This is a story that completely revolves around a circus. Le Cirque des Rêves is the heart and soul of this book, and it is what makes it such a special read. The author's writing is so descriptive and beautiful, and when I read it I get lost so easily within the world she has created.

I wish more than anything that the circus could be real, I want to explore the Ice Garden, the Cloud Maze, and the Labyrinth. I want to make a wish on the Wishing Tree, and, most importantly, I want to eat all of the delicious food.

The story surrounding the circus is also very intricate and detailed, jumping from different perspectives from different characters, and going back and forth in time until everything comes together beautifully at the end. The writing and plot can feel somewhat slow at times, but I hardly noticed since I was so enthralled.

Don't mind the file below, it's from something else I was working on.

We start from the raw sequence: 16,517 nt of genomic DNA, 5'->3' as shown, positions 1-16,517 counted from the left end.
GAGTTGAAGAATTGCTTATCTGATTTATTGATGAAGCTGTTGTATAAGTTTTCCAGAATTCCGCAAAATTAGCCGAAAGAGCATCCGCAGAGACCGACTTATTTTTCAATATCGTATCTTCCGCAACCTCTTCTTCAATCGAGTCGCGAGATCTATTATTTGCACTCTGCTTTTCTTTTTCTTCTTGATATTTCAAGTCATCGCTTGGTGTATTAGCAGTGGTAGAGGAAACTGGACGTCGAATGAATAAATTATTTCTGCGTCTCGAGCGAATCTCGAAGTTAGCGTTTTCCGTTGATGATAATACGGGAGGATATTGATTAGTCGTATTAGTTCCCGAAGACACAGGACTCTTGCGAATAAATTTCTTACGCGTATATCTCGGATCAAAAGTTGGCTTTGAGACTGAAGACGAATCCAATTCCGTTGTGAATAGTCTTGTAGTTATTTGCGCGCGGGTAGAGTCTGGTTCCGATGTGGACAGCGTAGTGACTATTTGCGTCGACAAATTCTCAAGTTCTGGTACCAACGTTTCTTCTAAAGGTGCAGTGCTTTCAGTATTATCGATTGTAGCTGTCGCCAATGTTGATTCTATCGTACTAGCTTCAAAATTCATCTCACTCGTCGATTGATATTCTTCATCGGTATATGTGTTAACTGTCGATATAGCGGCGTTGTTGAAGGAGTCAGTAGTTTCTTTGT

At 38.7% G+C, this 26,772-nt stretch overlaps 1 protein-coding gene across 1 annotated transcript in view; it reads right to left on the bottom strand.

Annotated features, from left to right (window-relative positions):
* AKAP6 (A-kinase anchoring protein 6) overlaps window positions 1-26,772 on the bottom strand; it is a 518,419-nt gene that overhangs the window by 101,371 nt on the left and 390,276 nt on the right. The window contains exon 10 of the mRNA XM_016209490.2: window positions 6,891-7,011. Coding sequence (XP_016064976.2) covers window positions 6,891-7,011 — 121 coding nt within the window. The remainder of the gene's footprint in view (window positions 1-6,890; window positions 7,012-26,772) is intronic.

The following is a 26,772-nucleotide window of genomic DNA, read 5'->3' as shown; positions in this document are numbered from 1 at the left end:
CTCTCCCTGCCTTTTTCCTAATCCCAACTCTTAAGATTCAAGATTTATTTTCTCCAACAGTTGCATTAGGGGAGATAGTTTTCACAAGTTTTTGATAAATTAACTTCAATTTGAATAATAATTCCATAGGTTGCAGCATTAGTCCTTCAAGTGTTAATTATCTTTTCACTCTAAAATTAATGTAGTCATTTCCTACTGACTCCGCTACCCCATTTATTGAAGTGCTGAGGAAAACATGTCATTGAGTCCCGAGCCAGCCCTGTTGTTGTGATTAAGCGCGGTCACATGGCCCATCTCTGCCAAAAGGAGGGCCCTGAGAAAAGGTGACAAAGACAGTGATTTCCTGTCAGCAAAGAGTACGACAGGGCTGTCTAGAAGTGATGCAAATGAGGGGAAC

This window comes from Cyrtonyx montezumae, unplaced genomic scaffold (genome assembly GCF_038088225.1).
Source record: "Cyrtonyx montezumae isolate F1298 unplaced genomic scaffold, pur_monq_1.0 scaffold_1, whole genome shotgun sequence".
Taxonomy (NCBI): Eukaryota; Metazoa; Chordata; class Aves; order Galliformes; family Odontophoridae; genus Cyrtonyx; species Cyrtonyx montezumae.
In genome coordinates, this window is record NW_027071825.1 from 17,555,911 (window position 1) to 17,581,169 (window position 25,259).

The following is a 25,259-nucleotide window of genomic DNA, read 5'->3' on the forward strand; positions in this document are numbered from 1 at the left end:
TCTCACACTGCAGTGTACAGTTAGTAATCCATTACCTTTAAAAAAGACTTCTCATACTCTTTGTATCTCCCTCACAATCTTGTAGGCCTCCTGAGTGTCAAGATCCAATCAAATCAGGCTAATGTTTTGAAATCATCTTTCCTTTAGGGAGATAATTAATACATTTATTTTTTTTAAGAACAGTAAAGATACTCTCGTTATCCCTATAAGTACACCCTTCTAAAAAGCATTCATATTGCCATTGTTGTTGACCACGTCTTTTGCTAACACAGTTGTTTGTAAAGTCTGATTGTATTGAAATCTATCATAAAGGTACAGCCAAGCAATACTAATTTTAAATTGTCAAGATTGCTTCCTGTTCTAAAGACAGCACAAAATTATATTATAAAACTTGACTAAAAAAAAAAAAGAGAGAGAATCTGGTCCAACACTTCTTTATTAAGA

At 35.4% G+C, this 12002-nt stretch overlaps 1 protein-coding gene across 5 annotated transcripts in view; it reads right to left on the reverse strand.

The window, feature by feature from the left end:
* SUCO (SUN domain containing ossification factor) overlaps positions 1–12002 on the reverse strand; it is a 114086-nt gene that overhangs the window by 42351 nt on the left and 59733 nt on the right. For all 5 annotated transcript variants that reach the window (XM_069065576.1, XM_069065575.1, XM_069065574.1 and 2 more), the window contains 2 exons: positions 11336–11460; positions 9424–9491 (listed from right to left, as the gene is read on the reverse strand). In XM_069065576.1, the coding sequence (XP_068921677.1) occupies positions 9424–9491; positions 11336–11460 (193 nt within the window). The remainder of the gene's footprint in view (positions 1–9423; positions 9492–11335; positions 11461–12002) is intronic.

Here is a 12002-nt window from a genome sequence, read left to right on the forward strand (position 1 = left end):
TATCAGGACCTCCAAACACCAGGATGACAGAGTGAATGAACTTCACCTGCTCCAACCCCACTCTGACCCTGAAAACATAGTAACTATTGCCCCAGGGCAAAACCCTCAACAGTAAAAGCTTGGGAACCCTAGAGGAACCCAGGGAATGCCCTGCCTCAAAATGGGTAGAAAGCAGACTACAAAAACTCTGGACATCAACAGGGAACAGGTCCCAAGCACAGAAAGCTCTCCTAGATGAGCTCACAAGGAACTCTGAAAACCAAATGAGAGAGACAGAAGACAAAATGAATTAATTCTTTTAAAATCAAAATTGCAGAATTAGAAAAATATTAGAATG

I also fell completely in love with all of the characters. They were all very well balanced throughout the whole novel. There didn't seem to be any secondary characters as they were all vital to the circus. Isobel, Poppet and Widget, Chandresh, and Marco intrigued me the most. Celia, however, was the most difficult for me to like, even though she is technically the main character. I think this is because she keeps her feelings and emotions hidden away most of the time, making it harder for the reader to really get to know her. But it's part of her personality and who she is, so it was easy to get over, and I did eventually learn to like her.